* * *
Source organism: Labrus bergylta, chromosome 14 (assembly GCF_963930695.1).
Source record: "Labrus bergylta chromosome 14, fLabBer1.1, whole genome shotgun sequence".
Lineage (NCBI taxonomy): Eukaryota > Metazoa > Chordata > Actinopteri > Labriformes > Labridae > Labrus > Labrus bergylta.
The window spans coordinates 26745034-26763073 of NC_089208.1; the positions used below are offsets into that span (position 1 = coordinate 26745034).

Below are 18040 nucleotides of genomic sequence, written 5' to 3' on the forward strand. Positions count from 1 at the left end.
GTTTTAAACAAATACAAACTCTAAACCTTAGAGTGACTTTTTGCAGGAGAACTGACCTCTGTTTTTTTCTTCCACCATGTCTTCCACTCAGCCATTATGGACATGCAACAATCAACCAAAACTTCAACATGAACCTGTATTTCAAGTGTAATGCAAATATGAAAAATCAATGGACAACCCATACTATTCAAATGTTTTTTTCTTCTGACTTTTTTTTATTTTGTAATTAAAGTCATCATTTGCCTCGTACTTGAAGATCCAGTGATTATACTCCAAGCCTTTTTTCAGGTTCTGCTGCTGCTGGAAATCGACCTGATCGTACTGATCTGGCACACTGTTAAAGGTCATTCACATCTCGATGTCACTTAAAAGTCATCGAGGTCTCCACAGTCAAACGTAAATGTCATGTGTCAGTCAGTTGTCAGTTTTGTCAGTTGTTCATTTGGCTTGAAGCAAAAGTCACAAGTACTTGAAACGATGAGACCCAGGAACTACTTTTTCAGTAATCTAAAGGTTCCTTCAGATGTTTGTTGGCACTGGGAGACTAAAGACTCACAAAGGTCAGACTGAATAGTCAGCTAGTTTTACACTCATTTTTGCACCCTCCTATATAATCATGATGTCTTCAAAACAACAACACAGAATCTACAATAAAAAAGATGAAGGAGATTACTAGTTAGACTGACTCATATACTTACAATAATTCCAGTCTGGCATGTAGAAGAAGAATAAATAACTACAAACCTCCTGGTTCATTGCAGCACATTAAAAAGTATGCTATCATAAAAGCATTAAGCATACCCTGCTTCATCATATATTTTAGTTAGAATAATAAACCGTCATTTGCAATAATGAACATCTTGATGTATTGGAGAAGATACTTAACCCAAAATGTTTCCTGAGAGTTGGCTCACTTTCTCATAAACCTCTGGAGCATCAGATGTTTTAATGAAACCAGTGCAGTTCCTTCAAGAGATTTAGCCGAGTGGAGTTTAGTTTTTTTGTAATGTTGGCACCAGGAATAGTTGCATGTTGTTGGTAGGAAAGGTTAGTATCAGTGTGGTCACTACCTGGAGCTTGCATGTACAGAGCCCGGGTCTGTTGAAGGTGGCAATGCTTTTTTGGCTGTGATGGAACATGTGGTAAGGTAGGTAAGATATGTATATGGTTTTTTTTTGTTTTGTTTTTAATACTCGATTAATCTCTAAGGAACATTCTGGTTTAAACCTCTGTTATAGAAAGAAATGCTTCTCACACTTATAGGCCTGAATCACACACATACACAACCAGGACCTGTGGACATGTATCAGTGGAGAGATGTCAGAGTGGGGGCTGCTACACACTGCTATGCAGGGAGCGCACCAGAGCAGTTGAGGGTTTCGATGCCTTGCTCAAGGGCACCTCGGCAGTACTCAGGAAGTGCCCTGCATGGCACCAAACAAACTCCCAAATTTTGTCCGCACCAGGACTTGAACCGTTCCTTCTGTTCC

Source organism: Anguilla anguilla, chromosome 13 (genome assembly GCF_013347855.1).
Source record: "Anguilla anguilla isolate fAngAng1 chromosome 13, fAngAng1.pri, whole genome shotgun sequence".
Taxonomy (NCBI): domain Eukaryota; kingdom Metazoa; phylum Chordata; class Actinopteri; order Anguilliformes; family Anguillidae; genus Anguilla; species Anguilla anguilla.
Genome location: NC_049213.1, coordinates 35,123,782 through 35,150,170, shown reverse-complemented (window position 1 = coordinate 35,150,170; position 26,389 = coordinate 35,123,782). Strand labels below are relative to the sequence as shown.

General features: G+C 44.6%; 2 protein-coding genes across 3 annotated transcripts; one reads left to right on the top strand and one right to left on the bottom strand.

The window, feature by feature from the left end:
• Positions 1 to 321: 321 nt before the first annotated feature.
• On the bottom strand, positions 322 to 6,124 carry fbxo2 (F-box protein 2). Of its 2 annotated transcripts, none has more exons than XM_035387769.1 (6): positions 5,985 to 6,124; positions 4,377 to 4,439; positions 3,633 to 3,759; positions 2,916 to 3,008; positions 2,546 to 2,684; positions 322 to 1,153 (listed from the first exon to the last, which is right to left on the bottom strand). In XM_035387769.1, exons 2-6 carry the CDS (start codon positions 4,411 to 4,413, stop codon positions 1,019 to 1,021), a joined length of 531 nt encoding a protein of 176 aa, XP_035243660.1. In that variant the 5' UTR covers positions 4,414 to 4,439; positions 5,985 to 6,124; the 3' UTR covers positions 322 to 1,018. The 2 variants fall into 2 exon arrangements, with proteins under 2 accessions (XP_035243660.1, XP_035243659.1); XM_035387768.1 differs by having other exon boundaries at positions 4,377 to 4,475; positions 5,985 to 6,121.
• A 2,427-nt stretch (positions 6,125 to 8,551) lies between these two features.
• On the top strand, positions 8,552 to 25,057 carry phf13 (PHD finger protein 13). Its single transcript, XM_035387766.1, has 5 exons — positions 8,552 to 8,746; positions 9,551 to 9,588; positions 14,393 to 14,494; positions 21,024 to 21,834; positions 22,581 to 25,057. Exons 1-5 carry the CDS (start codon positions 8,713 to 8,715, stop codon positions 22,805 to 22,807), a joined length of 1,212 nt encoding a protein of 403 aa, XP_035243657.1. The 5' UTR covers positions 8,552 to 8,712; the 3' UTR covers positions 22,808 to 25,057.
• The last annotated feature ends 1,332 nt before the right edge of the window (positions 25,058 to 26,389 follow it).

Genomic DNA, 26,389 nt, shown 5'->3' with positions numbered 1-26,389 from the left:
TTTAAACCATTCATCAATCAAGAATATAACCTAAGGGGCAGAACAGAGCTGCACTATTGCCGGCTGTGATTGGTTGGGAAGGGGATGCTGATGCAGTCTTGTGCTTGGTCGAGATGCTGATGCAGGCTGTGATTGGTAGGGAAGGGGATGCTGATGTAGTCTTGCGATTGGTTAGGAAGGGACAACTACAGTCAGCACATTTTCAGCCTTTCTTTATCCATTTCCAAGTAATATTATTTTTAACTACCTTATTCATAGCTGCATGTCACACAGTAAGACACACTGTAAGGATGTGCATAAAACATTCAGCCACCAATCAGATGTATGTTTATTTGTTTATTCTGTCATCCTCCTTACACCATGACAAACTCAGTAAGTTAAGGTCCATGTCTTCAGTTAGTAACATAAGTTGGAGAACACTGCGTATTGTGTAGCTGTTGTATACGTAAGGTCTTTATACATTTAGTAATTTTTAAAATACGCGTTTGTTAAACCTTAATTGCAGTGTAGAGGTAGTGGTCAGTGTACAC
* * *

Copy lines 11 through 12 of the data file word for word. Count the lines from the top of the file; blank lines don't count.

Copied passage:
General features: G+C 44.6%; 2 protein-coding genes across 3 annotated transcripts; one reads left to right on the top strand and one right to left on the bottom strand.

The window, feature by feature from the left end: